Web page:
I just spoke with one of the voters, and he confirmed Cushing's name remains on the ballot. I like that the AP didn't rule out Cushing as a possibility for those who don't want to apply retroactive revelations to the voting. But I think it's fair to say this move opens up the possibility that Green Bay linebacker Clay Matthews will win the award. Other candidates include Buffalo safety Jairus Byrd, who finished second in the original vote, and Washington linebacker Brian Orakpo, who finished fourth.
Earlier today, longtime AP writer Dave Goldberg said it would be unprecedented for the AP to call a re-vote. Votes are due back Wednesday at noon. We'll keep you updated.
How should that have affected his receipt of the defensive rookie of the year award?
The award is handled by The Associated Press, not the NFL. So should the AP strip him of the honor and give it to the player who finished second in the balloting, Buffalo Bills safety Jairus Byrd?
Asked if Cushing could be stripped, AP reporter Barry Wilner, who oversees balloting for the wire service's annual NFL awards, told me in an e-mail "we are looking into it." Wilner didn't elaborate on what would happen if the AP did strip Cushing.
Byrd was the runner-up, but the award also could be left vacant, which might be a stronger message to send.
Cushing theoretically produced the bulk of his phenomenal season while clean. Once he was caught, he would be forced to undergo additional tests, which we can assume he passed.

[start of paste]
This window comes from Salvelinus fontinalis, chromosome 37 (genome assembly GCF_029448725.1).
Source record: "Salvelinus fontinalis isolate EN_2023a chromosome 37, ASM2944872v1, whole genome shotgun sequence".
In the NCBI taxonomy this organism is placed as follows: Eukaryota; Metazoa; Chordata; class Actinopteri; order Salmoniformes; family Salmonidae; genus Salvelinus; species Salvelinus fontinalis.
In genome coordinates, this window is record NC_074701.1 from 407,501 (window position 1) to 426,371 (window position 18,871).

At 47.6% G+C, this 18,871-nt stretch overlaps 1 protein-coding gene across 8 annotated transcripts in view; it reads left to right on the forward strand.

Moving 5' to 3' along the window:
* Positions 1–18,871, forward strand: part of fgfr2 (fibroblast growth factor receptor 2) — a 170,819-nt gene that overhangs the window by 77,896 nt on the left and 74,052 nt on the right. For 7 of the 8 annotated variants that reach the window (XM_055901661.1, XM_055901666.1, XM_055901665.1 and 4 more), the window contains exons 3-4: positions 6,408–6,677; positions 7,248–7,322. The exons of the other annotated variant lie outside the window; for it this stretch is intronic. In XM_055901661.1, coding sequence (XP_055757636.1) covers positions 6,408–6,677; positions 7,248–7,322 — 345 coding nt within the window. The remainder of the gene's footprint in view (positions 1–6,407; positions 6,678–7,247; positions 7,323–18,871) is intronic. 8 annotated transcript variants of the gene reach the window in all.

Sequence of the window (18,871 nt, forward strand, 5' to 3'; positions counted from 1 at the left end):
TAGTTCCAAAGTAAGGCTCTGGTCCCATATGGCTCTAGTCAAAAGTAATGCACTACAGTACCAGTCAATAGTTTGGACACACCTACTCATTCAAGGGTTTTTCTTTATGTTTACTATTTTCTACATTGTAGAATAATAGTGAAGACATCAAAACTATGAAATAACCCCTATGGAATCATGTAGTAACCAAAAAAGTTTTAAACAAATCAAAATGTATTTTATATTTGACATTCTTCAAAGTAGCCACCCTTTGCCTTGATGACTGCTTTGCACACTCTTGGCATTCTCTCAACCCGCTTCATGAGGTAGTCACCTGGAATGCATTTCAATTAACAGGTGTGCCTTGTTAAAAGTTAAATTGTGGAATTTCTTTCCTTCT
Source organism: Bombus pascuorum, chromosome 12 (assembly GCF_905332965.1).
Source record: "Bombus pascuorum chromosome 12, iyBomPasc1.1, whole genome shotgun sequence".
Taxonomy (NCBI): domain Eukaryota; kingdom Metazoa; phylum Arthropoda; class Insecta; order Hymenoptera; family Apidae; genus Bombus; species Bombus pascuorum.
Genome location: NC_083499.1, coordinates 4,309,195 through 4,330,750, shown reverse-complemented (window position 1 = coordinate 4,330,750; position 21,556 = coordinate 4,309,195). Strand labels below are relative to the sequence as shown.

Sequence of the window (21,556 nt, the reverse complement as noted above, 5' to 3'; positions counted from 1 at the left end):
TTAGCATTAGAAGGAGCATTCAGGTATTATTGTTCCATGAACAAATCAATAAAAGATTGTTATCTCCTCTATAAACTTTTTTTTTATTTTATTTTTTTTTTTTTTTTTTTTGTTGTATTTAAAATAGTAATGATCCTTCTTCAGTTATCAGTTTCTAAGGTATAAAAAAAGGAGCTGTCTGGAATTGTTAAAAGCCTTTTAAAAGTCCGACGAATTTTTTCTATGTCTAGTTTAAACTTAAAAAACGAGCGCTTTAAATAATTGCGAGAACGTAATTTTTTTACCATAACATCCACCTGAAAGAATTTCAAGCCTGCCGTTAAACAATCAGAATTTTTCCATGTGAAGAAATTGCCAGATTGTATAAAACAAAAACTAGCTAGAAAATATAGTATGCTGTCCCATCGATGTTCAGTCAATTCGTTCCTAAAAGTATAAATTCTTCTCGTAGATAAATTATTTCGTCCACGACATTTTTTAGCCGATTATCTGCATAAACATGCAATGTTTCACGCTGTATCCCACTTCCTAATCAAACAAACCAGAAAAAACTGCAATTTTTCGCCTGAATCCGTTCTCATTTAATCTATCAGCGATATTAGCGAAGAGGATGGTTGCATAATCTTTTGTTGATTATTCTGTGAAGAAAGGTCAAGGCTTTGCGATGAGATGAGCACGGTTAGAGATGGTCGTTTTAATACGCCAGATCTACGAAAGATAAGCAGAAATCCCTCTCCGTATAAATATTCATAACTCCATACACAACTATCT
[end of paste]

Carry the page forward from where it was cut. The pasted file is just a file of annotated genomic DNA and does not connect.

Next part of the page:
But without taking the PEDs up until that point, maybe he doesn't get drafted 15th overall and take over such an integral role in the Texans' defense.
He finished with a team-high 133 tackles, four sacks, 13 tackles for losses, 13 quarterback hits, four interceptions and two forced fumbles.
Cushing might have been clean, but he apparently had a lot of help to get into position to make such an impact. Byrd's season, meanwhile, looks all the more impressive. He played most of the year with a sports hernia. Surgery placed him on injured reserve for the last two games, yet he still tied for the NFL lead with nine interceptions.
Had voters for the award known Cushing had broken the rules in September, the only way he would've won the award is enough of them were able to justify it by saying "Well, the NFL let him play." I doubt enough of the voters would have been able to overlook the violation.
The defensive rookie of the year award doesn't fall under the so-called Merriman Rule because it isn't sanctioned by the NFL -- but it wouldn't matter if it was an official league award.
In response to San Diego Chargers linebacker Shawne Merriman testing positive, the NFL in 2007 instituted a policy that bars a player suspended for PEDs from the Pro Bowl the season they're suspended and doesn't retroactively apply to the season in which he tested positive.